July 5th, 2002

Books

(no subject)



So, I'm not in Scotland. After hasty considerations, I decided
to stay in and sleep in today. I need to catch up on sleep, and on
reading for class, the issue of laundry is creeping upon me,and I
haven't much money right now (a bit more is
on the way), so the two nights in Edinburgh would have about busted
me. Having finally gotten up, and gotten a shower, I go in search
of food. Hopefully Colin has a hot dog and some crisps for me.



interludeI set out for Roehampton's High Street (High Street in a bit like
American Main Street) to get some crisps (potato chips are crisps,
french fries are chips) and some milk from the local convenience
store. Habibs are only subtly different here. This one sells
everything from cat litter to toliet paper, including lottery
tickets and spirituous liquors (beer and wine, too). He also offers
internet access on a few computers for 1 GBP an hour, which I
haven't tried yet, as for the moment I have found a place to jack
in. I set out in just my shirt and slacks, sucking on a lolly I found
in my luggage (Mom), carrying my book bag
(literal: It's from Waldenbooks) and leaving the coat here. So, of
course it rained. It was little more than a steady light rain, and
the most precipitation I have yet witnessed here, but I was a bit
damp after the walk to R---. After dripping outside for a bit, I
went inside, noting that the Post Office was already closed. I
puttered around, picking up a large bag of crisps (It was 1.19 GBP
for a bag of 10 little sacks, compare to 35 pence apiece for those
sacks in the automat downstairs) a half gallon of milk and a ham and
cheese wrap (think Hot Pockets ™ ). I wondered about for a
bit, but having found no nuts at all, and declining to buy or hire a
video (couldn't play it anyway, look for "region encoding DVD" on
Google for the bad news) I grabbed a Hershey bar (C&C), paid and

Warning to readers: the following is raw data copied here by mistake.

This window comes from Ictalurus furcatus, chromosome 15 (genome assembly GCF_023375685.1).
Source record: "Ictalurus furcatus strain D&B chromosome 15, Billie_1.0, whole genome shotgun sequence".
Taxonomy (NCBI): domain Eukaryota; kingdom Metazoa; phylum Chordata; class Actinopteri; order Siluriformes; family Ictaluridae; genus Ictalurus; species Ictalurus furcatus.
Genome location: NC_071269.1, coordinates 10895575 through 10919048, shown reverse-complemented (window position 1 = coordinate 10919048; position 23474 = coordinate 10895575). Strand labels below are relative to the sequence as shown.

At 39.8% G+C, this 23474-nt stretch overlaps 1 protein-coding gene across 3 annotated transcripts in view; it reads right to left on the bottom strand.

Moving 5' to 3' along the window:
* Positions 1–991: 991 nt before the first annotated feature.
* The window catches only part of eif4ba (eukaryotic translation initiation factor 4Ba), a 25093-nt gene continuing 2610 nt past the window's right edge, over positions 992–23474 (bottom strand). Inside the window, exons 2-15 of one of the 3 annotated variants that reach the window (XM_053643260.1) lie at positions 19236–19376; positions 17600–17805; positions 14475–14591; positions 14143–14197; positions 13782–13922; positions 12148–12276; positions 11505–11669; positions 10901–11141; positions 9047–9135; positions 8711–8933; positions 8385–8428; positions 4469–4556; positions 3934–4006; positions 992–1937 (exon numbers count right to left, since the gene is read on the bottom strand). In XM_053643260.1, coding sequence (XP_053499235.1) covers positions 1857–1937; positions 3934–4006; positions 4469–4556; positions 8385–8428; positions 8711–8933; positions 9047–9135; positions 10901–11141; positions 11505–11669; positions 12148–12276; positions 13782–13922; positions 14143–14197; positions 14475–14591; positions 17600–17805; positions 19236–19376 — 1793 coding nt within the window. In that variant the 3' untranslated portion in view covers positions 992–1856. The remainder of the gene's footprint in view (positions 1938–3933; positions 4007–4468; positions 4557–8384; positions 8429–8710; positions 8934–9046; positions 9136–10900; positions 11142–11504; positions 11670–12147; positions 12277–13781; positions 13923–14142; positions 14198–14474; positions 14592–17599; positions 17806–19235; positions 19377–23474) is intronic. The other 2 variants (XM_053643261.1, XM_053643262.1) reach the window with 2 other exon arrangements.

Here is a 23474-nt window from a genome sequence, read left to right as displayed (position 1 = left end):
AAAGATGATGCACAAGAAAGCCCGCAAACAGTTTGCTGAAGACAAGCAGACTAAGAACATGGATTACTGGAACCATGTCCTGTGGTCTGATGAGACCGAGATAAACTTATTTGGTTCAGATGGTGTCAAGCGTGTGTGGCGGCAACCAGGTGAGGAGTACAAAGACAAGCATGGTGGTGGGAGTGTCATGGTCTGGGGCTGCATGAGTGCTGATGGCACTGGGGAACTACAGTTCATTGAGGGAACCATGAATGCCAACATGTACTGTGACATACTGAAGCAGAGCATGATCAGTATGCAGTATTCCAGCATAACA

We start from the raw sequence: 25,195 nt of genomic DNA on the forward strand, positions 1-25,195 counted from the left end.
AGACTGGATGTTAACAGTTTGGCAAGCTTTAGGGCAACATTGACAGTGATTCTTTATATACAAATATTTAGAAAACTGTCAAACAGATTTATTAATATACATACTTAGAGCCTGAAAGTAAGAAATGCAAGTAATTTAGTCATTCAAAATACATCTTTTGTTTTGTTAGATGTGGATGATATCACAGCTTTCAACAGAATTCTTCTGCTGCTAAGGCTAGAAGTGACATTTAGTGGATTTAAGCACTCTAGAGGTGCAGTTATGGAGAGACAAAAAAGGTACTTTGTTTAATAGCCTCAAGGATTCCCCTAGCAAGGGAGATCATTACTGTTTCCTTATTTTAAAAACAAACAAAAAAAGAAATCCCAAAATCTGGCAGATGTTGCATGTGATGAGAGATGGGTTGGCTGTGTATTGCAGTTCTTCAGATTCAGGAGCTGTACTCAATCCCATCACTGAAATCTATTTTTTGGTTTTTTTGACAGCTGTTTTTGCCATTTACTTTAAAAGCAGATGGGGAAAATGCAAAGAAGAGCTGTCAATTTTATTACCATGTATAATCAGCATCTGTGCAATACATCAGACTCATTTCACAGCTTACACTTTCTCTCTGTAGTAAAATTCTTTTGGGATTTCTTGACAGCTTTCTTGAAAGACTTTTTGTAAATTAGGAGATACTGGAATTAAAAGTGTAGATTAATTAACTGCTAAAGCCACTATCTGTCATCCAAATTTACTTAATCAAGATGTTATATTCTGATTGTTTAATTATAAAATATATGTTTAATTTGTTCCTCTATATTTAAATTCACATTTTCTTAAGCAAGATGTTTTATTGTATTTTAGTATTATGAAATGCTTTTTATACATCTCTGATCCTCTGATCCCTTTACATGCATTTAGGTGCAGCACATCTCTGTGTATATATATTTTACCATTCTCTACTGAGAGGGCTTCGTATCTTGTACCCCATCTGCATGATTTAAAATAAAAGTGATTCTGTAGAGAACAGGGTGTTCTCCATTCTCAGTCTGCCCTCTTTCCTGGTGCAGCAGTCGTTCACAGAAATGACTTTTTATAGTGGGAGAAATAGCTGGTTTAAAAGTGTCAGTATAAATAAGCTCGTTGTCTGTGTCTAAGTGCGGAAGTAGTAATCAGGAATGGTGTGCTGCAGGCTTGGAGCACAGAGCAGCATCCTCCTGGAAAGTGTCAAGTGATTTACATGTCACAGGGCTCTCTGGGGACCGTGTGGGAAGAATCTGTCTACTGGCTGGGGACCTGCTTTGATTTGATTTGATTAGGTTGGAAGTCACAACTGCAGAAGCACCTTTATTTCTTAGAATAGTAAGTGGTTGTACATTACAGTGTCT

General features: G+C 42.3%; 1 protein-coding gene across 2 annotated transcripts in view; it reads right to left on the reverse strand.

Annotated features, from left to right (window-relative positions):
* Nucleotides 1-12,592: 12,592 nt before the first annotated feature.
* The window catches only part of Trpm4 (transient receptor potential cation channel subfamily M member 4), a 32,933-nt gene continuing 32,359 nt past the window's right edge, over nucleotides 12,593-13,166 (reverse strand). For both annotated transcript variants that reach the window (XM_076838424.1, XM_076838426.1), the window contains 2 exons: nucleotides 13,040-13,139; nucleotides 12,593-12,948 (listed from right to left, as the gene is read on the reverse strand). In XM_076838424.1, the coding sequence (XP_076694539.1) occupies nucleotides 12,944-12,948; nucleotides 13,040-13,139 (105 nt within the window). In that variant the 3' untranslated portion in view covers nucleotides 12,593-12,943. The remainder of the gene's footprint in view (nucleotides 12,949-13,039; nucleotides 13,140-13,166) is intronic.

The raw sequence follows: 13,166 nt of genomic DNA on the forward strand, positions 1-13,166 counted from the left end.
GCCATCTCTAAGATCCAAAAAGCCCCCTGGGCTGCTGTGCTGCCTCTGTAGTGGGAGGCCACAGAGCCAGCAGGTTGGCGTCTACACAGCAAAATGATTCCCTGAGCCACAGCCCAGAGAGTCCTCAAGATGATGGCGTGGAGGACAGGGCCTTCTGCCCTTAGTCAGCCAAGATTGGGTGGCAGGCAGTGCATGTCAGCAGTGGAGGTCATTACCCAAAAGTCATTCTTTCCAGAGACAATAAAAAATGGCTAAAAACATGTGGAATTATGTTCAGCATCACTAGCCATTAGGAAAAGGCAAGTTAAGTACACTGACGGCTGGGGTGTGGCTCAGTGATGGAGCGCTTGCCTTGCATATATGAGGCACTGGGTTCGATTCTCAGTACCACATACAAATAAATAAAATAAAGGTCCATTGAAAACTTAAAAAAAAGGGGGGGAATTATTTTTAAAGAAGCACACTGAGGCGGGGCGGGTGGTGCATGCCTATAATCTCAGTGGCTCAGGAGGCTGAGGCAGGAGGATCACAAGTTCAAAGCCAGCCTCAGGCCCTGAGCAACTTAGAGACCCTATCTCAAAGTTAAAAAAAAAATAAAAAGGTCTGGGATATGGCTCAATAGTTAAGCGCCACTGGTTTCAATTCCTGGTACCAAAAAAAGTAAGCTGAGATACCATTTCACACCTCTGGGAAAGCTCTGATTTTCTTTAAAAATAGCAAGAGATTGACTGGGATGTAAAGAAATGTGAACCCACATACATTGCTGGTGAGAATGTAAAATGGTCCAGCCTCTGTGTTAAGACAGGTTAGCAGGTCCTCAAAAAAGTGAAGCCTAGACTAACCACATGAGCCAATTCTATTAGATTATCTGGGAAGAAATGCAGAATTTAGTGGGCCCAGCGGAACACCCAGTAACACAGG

left. The first pack of Dortitos were gone before I left the
awning, and the wrap was done moments after I sat in the kitchenette
on the hall. I am a bit drier now, and less thirsty after three
small cups of milk, but the chocolate has yet to alleviate the
headache or the general low-level fatigue from yesterday</>'s walking.



adric, roehampton.ac.uk, 17:38 & 18:57, 5 july 2002
song: james, laid
Books

(no subject)



On Thursday we visited Blenheim ("blenham" oe even blenam) Palace, home of the Duke of Marlbourgh and birthplace of Sir
Winston Churchill. This was an official fieldtrip for the Mr.
Churchill's Britain class. They had a nice little exhibition of WC's
papers and pictures and such, including a loop tape of excerpts from his
most famous speeches. I got a couple pictures of the exterior
and bought the official picture book for it's shots of the interior
and grounds. Due to the professor's predilection towards scenic
walks (He hikes as a hobby.) we ended taking two longish, but merry,
strolls around the palace grounds. The countryside is quite lovely and
sported some fantastic ancient trees, one of which hopefully I will have
a picture to show. There was also a small but well kept up temple
to Diana, which was apparently the site of WC's proposal of marriage
to his wife Clementine. I am more a follower of Athena than
Diana, in part because of Neal Stephenson's cypherpunk novel

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<html>

<p>On Thursday we visited Blenheim ("blenham" oe even blenam) <a
href="">Palace</a>, home of the Duke of Marlbourgh and birthplace of Sir
Winston Churchill. This was an official fieldtrip for the Mr.
Churchill's Britain class. They had a nice little exhibition of WC's
papers and pictures and such, including a loop tape of excerpts from his
most famous speeches. I got a couple pictures of the exterior
and bought the official picture book for it's shots of the interior